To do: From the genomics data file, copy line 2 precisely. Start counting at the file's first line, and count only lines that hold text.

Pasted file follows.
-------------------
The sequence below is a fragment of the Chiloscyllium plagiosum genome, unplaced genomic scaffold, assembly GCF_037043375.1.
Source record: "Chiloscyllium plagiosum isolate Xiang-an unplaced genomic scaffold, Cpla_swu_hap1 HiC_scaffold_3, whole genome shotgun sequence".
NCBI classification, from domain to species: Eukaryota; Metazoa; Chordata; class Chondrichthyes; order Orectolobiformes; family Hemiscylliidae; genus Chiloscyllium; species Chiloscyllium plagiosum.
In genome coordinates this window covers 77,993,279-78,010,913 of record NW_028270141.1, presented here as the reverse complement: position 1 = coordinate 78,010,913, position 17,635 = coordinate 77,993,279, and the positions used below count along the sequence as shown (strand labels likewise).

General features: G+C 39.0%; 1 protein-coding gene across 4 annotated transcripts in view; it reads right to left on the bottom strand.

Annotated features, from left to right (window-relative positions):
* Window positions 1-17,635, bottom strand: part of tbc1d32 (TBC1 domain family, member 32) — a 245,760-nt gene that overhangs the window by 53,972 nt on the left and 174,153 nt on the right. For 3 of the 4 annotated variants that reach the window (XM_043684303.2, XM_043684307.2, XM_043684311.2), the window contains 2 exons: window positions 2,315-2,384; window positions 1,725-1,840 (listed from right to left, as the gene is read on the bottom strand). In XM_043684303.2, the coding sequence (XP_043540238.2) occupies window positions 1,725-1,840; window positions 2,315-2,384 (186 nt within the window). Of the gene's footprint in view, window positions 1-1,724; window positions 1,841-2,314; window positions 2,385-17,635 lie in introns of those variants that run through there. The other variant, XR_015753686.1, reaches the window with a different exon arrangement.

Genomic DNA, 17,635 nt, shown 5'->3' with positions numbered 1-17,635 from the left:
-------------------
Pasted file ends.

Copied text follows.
Source record: "Chiloscyllium plagiosum isolate Xiang-an unplaced genomic scaffold, Cpla_swu_hap1 HiC_scaffold_3, whole genome shotgun sequence".